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Lee Friedlander: Portraits [SIGNED]

Publisher: Boston: Little, Brown and Company / A New York Graphic Society Book, 1985
Edition: 1st Edition
Binding: Hardcover
ISBN: 0821216023
Condition: As New (from Friedlander's personal archive) / As New
Item #: 112168

$250.00

Specifics

Please inquire. Pricing and availability are subject to change (price is net to all; promotional discounts do not apply).

First edition, first printing. Signed by Friedlander. Hardcover. Black cloth-covered boards with title stamped in silver on spine, with photographically illustrated dust jacket. Photographs by Friedlander. Foreword by R.B. Kitaj. Includes a list of plates. Designed by Howard I. Gralla. Unpaginated, with 71 duotone plates, and 2 additional black-and-white frontispiece plates, beautifully printed on heavy fine matt art paper by The Meriden-Stinehour Press from separations made by Richard Benson. 10-1/4 x 11 inches. Out of print. Scarce.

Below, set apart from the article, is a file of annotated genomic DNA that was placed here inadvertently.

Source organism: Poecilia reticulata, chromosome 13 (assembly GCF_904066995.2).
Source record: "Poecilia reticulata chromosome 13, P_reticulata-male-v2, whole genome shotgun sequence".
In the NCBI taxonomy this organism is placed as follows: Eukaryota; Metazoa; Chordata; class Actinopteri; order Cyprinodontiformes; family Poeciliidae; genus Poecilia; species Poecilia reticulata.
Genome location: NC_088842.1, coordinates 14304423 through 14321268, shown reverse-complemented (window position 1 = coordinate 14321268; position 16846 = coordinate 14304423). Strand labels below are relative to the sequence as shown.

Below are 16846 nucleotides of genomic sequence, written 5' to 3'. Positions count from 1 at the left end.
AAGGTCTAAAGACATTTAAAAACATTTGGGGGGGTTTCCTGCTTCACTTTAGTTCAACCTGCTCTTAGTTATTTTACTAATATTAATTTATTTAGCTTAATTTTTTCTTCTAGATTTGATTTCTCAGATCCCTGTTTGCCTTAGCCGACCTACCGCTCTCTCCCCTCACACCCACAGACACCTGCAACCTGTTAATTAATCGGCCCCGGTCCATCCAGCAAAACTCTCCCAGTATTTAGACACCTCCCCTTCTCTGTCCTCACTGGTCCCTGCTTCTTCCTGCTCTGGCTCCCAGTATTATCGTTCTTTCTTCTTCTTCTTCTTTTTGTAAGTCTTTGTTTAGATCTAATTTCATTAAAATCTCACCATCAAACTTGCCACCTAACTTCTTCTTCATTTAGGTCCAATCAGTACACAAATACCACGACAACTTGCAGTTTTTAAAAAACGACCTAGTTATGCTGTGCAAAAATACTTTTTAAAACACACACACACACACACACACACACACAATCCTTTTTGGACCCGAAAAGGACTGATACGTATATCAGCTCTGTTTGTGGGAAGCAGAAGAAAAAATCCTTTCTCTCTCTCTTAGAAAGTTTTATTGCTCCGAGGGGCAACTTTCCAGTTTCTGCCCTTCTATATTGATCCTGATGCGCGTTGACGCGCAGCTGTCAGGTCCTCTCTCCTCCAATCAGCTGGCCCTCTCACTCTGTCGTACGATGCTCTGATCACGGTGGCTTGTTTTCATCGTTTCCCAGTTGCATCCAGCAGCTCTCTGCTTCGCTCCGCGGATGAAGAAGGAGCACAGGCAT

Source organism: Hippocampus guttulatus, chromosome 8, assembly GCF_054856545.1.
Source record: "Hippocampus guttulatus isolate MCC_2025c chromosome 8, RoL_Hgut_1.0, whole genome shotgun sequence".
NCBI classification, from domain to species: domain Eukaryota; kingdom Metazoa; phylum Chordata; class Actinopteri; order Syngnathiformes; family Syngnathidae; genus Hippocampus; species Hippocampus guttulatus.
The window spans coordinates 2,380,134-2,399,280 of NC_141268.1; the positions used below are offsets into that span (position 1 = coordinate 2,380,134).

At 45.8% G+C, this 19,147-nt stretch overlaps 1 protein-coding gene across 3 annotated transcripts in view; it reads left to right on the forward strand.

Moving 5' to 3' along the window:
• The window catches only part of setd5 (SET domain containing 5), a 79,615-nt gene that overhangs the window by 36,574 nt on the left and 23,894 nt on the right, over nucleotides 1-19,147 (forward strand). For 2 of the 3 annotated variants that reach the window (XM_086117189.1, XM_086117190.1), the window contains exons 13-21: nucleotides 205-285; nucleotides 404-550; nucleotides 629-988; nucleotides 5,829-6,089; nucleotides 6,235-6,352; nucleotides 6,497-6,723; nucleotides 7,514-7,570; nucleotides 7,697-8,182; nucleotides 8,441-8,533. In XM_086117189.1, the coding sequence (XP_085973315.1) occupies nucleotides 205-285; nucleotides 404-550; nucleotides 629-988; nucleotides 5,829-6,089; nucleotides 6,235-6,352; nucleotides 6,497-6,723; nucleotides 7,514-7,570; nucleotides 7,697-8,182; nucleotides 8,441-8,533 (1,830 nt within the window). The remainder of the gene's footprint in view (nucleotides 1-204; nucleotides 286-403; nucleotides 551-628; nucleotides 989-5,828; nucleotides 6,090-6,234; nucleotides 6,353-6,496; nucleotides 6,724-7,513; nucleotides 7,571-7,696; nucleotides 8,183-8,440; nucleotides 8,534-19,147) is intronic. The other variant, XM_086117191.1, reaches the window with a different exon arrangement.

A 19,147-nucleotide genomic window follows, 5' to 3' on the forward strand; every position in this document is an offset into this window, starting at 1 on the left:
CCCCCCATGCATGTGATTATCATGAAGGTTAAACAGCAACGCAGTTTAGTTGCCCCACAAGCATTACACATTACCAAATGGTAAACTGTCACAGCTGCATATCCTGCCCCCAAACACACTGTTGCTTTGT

Lee Friedlander’s work is widely known for transforming our visual understanding of contemporary American culture. Known for passionately embracing all subject matter, Friedlander photographed nearly every facet of American life from the 1950s to the present. From factories in Pennsylvania, to the jazz scene in New Orleans, to the deserts of the Southwest, Friedlander's complex formal visual strategies continue to influence the way we understand, analyze, and experience modern American experience. Friedlander's work continues to influence photographic practice internationally, in part due to the heightened sense of self-awareness that is a trademark of so many of his photographs and in part because of his ability to embrace wide-ranging subject matter, always interpreting it in an elegance that hadn't existed prior to his work.

Condition

As New (from Friedlander's personal archive).

Description

From the publisher: "Lee Friedlander Portraits presents a little-known aspect of the photographer's work, but the portraits have the wry, warm, offbeat quality that is essential Friedlander. The sitters are seen in familiar, usually simple, settings, but an instinctive photographic vision has caught them in unusual perspectives or lighting, with fleeting expressions or casual postures that are richly suggestive of context, past and future."